The Council of Europe has rejected a report recommending the legalization of surrogacy. This decision is a victory for human rights: Despite arguments that surrogacy is “compassionate,” its history of contentious litigation and documented human rights abuses make clear that it is a grave wrong.
IVF has created more problems than it has solved, especially helping to create the mindset that human life is a commodity to be used and manipulated. This mindset has been instrumental in paving the way for the approval of research involving the genetic modification of human embryos in the UK, research poised to usher in a host of ethical and legal issues we can only begin to imagine.
Very soon, the classic scenarios of artificial intelligence from science fiction will become reality. Recognizing the moral and ethical concerns such achievements will raise can help us begin to address them. Whether the development of new technology will be good or bad will depend on how we use it.
Despite its naysayers, the original Hippocratic oath remains an enduring icon of medical ethics because it eschews the unbound and nebulous principles of modern bioethics in favor of traditional virtues and transcendent truths.
A new book written from a liberal humanist perspective provides insight for conservatives who want to make a more broadly compelling case against euthanasia. It also suggests a basis for an effective coalition between liberals and conservatives.
As American medical ethics shifted from a model of paternalistic beneficence to a model of patient autonomy, self-determination became enshrined as the paramount value—ironically to the detriment of our society’s most vulnerable members.
On both the state and federal level, long-acting reversible contraceptives are being pushed as a means to reduce the birth rate of the poor. These initiatives will have a disproportionate impact on the childbearing of racial minorities.
Because it is often used imprecisely, the term “futile” can cause confusion and exacerbate conflict in disagreements about end-of-life care. It is more helpful for patients, families, and physicians to discuss the benefits and burdens of medical procedures.
Early pioneers in gender-reassignment surgery and recent clinical studies agree that a majority of transgender people suffer from co-occurring psychological disorders, leading tragically high numbers to commit suicide. Outlawing psychotherapy for transgender people may be politically correct, but it shows a reckless disregard for human lives.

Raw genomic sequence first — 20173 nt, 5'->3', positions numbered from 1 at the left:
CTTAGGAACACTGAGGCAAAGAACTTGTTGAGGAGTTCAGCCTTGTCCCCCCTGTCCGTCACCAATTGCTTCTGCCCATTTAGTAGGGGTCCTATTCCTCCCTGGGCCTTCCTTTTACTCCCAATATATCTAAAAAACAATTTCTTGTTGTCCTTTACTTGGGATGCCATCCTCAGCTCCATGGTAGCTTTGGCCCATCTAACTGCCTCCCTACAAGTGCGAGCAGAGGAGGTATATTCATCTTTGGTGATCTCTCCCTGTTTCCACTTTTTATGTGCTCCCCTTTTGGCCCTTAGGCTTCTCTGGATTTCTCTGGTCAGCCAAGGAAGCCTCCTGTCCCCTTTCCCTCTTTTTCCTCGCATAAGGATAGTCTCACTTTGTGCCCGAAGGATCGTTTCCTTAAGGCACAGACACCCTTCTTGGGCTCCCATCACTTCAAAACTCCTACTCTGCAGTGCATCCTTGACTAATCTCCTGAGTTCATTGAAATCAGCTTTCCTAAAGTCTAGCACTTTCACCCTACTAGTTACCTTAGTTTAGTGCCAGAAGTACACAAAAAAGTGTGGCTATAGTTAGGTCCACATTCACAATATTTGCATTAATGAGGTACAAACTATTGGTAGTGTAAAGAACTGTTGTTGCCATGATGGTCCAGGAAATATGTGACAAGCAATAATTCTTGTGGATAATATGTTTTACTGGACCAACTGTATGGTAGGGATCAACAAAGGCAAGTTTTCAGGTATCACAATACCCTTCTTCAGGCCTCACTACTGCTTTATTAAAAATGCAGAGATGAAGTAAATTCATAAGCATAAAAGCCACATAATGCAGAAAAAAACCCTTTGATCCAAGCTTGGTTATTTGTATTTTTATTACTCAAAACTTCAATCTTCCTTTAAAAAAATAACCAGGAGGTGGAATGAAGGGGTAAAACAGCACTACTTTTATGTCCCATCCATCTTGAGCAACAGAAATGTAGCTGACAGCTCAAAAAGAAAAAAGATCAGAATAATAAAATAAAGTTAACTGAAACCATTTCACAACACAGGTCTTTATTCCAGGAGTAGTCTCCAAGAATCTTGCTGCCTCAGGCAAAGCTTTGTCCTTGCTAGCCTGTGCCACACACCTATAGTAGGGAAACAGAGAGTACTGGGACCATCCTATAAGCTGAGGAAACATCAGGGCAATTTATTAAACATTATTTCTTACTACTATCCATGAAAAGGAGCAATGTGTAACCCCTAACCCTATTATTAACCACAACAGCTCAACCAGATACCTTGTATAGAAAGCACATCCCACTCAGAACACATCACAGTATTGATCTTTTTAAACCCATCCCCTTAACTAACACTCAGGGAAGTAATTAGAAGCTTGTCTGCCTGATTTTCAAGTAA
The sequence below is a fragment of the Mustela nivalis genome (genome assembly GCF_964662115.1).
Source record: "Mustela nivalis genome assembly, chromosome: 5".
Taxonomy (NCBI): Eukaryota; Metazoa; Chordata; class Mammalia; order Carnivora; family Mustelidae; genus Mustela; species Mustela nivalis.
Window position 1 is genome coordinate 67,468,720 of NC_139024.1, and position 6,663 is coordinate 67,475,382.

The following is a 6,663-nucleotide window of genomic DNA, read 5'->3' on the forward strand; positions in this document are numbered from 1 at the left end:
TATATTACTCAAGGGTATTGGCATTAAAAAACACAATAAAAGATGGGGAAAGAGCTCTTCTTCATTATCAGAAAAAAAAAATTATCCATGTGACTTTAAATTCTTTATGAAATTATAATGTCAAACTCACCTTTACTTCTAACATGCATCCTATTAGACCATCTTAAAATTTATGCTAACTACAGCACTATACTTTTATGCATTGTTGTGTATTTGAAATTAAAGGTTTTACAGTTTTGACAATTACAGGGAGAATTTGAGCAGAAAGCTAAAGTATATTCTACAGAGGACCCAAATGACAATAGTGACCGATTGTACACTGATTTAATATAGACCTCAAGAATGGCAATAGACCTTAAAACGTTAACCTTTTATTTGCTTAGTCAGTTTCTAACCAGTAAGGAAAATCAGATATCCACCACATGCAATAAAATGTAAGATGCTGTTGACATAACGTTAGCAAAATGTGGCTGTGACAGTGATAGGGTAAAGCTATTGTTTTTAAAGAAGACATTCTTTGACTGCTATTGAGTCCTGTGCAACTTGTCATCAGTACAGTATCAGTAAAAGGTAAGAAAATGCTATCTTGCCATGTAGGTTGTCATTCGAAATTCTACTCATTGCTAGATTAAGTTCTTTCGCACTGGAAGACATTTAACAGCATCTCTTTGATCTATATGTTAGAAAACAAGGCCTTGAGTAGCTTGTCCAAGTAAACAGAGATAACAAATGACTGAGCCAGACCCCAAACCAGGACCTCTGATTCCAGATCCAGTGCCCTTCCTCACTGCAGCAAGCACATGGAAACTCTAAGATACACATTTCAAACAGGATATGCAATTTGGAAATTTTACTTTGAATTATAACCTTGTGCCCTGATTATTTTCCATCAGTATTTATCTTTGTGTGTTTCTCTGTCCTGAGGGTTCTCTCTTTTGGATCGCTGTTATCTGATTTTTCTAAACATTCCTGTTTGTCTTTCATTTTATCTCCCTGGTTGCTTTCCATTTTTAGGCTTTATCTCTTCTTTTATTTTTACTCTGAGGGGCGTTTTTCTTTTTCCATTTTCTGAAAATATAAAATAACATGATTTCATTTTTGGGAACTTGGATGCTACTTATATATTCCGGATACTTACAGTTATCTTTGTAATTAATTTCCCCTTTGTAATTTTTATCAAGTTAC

In its zeal to deal with suffering, modern bioethics fails to account for the rights of the sufferer. There is no law that can legitimize taking a life too soon.
When assessing the case of Christopher Dunn, in which some key details remain hazy, we ought to give his physicians and hospital ethics committee the benefit of the doubt.
In deciding to withdraw life-sustaining treatment from an alert and cognizant patient who was pleading for his life, a Texas hospital’s ethics committee stole from him the two most fundamental rights enumerated in our Constitution: life and liberty.
When motherhood becomes a mere avenue to a paycheck, both the woman and the child she carries are wronged. Surrogacy undermines the dignity of both women and children.
Before we rush to embrace transhumanism, it is crucial to ask what it means to be human.
By pointing out the ways in which prenatal ultrasound alters our fundamental familial relationships, philosopher Peter-Paul Verbeek makes us more aware of its moral effects.
A new report from the Witherspoon Council on Ethics and the Integrity of Science forcefully makes the case against all forms of human cloning. Below is an excerpt from the report on the moral case against cloning-to-produce-children and cloning-for-biomedical research.
It’s tempting to make neat calculations based on what we know in the abstract about Down syndrome. But once an actual child enters into the equation—with all of his strengths and foibles, quirks and habits—we don’t get the answer we expected at all.
The individualism required by a society of autonomy shuts down love, dependence, and self-sacrifice. To extinguish grief, we are told, we must extinguish the grieving.
Belgium has the most permissive euthanasia laws in the world, and one of every twenty deaths in Belgium is now deliberately caused. Suicide is becoming a moral obligation in a culture that promotes euthanasia as a dignified exit that offers relief to caregivers.
Senator Rubio is on the firmest possible scientific ground when he says that science shows that the child in the womb, from the very point of successful fertilization, is indeed a human being.
Third-party reproduction is pitched as a victory for all, a vehicle for creating beautiful families. But the process requires enticing marginalized women to undergo harmful procedures. Moreover, children are created, with no regard for the rights that other children enjoy, to satisfy the desires of wealthy adults.
Conservatives do not take the introspective reports of transgendered people seriously, but there are good scientific reasons for supposing that subjective experience of gender is legitimate, even when it contradicts apparent biological sex.
As skeptics in Ireland feared and the naïve in the United States are now realizing, “marriage equality” inevitably leads to the push for “family equality” through third-party reproduction.